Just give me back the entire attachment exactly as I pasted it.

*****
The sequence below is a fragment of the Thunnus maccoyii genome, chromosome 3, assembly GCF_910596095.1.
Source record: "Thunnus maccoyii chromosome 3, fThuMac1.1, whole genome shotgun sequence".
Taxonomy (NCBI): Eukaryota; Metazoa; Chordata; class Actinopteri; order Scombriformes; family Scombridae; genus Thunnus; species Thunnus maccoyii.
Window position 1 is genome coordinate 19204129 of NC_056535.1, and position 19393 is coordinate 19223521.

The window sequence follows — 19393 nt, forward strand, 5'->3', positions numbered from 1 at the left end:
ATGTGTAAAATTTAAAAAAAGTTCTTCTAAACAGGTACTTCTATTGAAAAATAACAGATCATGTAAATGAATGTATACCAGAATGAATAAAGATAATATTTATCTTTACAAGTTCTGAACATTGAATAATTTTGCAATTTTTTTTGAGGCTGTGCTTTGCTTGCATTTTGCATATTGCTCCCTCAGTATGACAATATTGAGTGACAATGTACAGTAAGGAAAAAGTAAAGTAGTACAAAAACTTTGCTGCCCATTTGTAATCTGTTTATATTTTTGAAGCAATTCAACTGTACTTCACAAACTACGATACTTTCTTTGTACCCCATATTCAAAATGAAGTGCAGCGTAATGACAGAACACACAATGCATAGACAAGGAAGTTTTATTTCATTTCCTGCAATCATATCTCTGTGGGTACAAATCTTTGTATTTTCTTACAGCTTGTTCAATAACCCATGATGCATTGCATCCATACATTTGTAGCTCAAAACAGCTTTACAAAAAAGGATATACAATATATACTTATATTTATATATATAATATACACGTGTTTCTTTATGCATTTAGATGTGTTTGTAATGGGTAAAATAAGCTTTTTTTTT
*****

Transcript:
The sequence below is a fragment of the Thunnus maccoyii genome, chromosome 3, assembly GCF_910596095.1.
Source record: "Thunnus maccoyii chromosome 3, fThuMac1.1, whole genome shotgun sequence".
Taxonomy (NCBI): Eukaryota; Metazoa; Chordata; class Actinopteri; order Scombriformes; family Scombridae; genus Thunnus; species Thunnus maccoyii.
Window position 1 is genome coordinate 19204129 of NC_056535.1, and position 19393 is coordinate 19223521.

The window sequence follows — 19393 nt, forward strand, 5'->3', positions numbered from 1 at the left end:
ATGTGTAAAATTTAAAAAAAGTTCTTCTAAACAGGTACTTCTATTGAAAAATAACAGATCATGTAAATGAATGTATACCAGAATGAATAAAGATAATATTTATCTTTACAAGTTCTGAACATTGAATAATTTTGCAATTTTTTTTGAGGCTGTGCTTTGCTTGCATTTTGCATATTGCTCCCTCAGTATGACAATATTGAGTGACAATGTACAGTAAGGAAAAAGTAAAGTAGTACAAAAACTTTGCTGCCCATTTGTAATCTGTTTATATTTTTGAAGCAATTCAACTGTACTTCACAAACTACGATACTTTCTTTGTACCCCATATTCAAAATGAAGTGCAGCGTAATGACAGAACACACAATGCATAGACAAGGAAGTTTTATTTCATTTCCTGCAATCATATCTCTGTGGGTACAAATCTTTGTATTTTCTTACAGCTTGTTCAATAACCCATGATGCATTGCATCCATACATTTGTAGCTCAAAACAGCTTTACAAAAAAGGATATACAATATATACTTATATTTATATATATAATATACACGTGTTTCTTTATGCATTTAGATGTGTTTGTAATGGGTAAAATAAGCTTTTTTTTT